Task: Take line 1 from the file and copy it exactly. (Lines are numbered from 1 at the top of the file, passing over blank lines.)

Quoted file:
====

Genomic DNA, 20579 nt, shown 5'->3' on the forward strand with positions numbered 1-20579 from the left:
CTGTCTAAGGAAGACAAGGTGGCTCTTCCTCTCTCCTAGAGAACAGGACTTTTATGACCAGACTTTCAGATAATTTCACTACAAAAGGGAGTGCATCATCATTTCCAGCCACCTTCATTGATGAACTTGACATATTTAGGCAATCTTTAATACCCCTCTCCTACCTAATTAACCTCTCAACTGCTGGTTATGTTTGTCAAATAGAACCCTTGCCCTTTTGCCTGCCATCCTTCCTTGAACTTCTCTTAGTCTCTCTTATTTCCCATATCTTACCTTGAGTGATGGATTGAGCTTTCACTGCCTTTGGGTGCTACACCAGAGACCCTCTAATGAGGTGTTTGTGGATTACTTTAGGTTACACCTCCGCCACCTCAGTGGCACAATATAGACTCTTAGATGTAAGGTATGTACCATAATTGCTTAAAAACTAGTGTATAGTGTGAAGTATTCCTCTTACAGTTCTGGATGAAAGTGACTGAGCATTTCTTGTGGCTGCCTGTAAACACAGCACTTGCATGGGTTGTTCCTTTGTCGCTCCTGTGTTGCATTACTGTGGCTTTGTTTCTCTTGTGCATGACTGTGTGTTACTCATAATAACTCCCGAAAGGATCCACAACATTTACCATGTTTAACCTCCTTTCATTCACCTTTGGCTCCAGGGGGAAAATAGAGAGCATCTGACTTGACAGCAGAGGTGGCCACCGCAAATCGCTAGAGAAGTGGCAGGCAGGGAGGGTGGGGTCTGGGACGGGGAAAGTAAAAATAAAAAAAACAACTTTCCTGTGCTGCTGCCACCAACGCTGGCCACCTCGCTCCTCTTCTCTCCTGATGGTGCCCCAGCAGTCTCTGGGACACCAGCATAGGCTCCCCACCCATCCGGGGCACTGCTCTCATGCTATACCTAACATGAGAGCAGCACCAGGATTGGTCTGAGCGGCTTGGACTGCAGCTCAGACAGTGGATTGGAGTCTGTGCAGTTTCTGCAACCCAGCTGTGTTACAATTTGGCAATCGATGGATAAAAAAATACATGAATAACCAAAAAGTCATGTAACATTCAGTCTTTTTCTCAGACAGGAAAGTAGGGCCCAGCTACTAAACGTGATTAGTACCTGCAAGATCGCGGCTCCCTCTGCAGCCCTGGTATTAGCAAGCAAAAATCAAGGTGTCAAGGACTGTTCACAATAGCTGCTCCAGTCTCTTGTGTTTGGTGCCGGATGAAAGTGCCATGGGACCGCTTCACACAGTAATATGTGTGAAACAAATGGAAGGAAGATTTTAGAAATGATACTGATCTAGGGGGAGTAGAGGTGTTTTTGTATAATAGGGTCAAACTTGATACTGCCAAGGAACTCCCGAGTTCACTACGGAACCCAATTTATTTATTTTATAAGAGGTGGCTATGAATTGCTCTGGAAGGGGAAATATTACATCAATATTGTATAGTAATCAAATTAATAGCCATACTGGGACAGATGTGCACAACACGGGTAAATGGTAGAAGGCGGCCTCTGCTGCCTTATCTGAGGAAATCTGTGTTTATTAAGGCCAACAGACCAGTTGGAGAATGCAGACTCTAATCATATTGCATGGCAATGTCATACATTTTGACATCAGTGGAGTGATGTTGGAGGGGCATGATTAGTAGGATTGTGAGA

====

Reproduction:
Genomic DNA, 20579 nt, shown 5'->3' on the forward strand with positions numbered 1-20579 from the left: